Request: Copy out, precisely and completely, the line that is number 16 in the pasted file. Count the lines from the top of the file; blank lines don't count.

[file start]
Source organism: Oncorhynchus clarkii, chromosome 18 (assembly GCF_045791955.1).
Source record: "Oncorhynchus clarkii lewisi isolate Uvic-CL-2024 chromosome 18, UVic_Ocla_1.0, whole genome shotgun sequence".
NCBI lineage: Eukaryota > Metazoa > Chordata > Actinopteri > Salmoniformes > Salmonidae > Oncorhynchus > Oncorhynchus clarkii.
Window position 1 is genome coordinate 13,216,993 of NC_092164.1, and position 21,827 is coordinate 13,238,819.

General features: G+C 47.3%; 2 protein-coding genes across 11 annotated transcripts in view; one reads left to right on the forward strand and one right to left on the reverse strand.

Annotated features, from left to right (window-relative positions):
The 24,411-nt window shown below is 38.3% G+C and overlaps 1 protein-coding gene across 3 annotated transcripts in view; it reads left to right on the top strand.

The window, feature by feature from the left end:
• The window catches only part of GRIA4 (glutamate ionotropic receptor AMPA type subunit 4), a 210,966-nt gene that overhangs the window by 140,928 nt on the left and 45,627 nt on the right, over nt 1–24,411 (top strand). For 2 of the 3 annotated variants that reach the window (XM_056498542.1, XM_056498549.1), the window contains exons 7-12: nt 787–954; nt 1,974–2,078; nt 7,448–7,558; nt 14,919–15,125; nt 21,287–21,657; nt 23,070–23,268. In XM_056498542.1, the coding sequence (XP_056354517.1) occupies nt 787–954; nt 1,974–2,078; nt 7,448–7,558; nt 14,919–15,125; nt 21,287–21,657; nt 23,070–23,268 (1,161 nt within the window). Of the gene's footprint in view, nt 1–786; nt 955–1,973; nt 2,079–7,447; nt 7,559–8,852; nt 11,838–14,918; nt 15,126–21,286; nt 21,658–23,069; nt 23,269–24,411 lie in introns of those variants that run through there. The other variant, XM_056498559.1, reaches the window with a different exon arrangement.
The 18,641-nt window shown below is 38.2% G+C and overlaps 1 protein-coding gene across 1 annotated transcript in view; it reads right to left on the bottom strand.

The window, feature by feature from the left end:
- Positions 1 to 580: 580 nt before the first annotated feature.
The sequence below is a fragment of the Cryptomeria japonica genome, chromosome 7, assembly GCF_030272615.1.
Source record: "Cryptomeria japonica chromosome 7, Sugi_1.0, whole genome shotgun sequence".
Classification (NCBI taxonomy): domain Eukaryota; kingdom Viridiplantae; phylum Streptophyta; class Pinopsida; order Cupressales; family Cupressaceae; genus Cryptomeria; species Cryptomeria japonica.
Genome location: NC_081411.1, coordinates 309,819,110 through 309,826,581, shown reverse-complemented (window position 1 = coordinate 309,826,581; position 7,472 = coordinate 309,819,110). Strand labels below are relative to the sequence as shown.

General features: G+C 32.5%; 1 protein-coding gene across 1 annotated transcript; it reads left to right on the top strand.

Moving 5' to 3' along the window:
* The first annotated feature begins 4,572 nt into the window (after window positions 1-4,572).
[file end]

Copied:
Genome location: NC_081411.1, coordinates 309,819,110 through 309,826,581, shown reverse-complemented (window position 1 = coordinate 309,826,581; position 7,472 = coordinate 309,819,110). Strand labels below are relative to the sequence as shown.